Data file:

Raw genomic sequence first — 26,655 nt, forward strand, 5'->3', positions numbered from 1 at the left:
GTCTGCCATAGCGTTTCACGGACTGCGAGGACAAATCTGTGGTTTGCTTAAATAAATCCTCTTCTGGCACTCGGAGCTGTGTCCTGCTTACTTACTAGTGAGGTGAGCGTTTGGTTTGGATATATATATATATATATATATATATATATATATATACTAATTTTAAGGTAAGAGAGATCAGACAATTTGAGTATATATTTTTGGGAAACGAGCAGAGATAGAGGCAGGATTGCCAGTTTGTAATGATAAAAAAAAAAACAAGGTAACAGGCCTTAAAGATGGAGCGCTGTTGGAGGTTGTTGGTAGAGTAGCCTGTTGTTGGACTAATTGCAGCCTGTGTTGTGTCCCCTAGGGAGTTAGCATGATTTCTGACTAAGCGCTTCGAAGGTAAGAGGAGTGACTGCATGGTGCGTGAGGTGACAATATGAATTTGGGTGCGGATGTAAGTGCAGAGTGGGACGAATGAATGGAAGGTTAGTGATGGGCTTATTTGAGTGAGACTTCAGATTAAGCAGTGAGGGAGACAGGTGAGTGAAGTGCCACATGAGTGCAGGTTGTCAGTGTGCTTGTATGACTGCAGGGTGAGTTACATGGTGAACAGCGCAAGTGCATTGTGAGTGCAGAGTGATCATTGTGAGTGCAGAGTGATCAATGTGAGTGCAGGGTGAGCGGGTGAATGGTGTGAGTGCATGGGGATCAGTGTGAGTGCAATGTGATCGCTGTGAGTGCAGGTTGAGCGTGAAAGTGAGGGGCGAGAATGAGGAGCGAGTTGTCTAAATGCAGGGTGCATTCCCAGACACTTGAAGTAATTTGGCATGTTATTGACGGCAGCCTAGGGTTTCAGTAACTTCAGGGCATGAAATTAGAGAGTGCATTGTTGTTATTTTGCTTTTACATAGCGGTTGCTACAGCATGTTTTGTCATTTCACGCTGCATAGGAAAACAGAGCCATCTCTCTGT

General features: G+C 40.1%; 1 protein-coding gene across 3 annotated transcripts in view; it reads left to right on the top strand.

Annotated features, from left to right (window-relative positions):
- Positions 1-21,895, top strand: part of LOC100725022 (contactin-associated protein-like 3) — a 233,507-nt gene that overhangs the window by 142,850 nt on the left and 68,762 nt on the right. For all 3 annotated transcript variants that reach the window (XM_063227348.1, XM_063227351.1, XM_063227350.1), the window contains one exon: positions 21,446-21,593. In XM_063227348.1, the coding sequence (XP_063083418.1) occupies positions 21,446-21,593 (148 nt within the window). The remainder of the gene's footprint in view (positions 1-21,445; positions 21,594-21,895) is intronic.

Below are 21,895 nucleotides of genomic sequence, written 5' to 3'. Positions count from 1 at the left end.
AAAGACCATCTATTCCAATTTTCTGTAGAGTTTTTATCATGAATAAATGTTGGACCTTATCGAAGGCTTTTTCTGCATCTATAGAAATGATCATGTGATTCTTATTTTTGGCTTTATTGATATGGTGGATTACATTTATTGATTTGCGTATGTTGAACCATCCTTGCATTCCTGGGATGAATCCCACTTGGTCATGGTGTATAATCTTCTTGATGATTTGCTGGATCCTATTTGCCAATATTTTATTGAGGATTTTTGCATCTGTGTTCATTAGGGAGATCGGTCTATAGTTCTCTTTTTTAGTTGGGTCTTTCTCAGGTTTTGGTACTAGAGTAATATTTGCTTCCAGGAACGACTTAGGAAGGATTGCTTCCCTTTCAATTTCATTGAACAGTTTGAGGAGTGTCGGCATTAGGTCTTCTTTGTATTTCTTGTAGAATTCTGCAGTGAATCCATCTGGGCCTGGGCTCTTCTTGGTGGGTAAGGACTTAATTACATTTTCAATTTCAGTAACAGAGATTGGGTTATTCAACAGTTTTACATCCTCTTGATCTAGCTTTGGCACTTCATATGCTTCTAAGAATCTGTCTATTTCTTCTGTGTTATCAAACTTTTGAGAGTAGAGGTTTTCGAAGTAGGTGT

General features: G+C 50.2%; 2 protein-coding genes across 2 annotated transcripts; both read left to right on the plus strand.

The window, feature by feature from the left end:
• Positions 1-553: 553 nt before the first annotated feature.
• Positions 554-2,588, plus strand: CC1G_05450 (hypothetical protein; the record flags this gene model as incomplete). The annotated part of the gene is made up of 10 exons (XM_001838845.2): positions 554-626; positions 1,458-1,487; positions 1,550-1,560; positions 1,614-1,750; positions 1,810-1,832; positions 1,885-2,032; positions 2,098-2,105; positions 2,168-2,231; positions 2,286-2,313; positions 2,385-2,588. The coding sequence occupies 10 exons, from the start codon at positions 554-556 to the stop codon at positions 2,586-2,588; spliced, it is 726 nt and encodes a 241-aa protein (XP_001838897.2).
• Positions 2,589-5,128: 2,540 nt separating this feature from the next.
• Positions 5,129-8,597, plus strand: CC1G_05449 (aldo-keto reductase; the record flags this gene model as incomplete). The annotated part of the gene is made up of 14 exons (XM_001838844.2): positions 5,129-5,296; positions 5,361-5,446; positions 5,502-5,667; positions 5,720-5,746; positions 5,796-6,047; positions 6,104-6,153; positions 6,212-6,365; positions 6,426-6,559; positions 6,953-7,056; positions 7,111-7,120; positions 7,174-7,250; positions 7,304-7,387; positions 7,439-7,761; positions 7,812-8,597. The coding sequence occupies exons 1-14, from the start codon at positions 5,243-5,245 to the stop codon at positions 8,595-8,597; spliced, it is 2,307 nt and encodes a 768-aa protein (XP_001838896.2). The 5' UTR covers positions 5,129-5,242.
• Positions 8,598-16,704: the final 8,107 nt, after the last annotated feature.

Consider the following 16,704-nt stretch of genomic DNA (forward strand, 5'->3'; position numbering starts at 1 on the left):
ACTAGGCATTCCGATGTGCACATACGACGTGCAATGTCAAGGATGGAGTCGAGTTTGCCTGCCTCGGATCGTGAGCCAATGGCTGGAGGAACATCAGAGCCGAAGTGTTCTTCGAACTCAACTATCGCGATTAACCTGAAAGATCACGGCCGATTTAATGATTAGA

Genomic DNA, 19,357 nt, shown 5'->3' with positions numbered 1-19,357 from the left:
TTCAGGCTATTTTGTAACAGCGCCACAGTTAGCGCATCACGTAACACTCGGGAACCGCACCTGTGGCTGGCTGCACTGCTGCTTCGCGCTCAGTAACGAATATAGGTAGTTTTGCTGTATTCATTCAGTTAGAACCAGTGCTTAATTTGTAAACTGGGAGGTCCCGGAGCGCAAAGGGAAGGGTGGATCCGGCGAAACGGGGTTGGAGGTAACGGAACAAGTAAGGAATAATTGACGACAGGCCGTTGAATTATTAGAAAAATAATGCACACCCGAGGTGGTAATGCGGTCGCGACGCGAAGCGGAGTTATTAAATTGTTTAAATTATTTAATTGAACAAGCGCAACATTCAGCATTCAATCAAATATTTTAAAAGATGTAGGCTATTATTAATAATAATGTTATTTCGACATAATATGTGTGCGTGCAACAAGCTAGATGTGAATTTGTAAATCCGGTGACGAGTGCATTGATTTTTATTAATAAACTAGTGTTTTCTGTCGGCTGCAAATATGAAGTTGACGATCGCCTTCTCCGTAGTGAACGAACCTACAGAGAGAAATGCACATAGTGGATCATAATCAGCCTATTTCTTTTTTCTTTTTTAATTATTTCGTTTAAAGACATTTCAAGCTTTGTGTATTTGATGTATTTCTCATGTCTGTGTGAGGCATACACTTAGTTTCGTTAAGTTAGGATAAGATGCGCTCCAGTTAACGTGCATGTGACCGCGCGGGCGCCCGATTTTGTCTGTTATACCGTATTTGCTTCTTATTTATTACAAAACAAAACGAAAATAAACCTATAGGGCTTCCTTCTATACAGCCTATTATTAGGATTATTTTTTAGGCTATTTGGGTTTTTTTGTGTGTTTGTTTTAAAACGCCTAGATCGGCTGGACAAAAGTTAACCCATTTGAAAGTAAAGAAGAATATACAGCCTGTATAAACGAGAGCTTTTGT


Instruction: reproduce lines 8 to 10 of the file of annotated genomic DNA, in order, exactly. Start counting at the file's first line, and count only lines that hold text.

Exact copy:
General features: G+C 50.2%; 2 protein-coding genes across 2 annotated transcripts; both read left to right on the plus strand.

The window, feature by feature from the left end:
• Positions 1-553: 553 nt before the first annotated feature.